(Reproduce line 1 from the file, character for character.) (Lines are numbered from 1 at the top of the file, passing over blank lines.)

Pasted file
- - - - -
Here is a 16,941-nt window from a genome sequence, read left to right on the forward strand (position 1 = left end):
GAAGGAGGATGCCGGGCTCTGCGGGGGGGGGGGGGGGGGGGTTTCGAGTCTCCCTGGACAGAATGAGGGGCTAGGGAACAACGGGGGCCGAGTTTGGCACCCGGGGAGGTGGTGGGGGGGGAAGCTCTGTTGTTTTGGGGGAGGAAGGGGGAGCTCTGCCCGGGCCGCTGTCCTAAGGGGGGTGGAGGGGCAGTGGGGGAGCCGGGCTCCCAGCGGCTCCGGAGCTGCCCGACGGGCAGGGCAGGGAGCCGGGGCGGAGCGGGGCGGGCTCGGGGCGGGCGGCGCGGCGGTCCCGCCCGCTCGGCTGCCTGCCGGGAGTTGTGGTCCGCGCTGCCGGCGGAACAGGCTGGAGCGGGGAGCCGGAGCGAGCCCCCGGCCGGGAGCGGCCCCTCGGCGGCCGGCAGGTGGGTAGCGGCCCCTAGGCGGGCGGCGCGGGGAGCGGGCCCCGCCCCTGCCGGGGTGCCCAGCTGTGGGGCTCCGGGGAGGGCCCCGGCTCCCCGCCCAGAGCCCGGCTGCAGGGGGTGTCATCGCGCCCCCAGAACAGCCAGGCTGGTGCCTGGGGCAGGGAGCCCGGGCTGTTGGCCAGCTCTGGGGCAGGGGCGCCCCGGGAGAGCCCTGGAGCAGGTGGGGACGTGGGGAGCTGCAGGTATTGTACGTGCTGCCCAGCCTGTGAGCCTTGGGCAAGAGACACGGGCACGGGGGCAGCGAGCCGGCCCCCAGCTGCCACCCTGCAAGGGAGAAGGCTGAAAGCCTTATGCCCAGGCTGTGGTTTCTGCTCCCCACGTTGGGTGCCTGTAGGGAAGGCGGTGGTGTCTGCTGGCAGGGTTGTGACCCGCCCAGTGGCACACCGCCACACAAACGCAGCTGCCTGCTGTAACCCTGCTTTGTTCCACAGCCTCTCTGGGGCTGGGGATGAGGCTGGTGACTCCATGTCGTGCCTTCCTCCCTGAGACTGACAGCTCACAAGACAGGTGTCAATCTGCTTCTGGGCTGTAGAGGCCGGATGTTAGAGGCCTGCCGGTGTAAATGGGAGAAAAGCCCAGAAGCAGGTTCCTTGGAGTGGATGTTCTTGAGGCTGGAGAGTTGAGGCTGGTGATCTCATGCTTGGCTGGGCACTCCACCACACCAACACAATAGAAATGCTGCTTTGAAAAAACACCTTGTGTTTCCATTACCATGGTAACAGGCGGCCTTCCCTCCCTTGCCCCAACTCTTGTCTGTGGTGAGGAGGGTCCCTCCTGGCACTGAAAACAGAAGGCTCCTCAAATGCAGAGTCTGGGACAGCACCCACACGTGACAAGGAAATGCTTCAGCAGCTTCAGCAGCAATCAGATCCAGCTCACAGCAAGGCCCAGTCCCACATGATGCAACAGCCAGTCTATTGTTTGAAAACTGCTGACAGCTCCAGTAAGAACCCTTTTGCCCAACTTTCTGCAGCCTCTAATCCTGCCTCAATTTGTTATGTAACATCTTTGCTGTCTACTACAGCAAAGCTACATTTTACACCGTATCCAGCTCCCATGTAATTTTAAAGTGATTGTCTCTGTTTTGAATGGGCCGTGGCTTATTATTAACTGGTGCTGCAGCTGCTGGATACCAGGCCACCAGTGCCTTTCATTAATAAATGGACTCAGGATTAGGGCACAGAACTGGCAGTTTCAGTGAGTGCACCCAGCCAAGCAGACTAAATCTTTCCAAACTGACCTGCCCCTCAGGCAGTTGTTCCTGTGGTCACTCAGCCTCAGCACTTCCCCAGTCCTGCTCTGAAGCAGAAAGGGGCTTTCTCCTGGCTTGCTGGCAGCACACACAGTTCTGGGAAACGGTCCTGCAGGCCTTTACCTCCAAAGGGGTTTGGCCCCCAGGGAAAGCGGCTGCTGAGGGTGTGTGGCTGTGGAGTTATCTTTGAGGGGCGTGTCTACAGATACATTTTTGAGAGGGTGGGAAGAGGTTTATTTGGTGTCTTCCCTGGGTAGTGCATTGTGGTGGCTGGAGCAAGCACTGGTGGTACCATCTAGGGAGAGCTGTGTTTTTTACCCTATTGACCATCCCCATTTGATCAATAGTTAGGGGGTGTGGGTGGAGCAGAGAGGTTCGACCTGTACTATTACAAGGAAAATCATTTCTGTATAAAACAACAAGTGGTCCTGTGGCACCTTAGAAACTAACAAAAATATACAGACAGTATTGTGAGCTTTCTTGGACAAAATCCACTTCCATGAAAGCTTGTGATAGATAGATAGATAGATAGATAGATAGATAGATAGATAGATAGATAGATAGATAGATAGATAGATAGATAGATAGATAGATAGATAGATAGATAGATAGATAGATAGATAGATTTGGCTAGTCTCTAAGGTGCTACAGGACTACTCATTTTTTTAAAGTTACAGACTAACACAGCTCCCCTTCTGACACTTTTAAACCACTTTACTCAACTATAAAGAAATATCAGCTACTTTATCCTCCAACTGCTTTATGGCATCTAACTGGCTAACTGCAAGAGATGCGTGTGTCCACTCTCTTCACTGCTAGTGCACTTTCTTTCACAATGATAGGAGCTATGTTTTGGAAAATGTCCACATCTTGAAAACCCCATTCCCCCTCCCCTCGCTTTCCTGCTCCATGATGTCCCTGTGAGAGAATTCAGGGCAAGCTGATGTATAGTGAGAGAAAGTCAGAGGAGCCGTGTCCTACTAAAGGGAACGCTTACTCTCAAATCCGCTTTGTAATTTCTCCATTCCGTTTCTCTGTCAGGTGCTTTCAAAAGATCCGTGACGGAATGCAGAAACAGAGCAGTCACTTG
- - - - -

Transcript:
Here is a 16,941-nt window from a genome sequence, read left to right on the forward strand (position 1 = left end):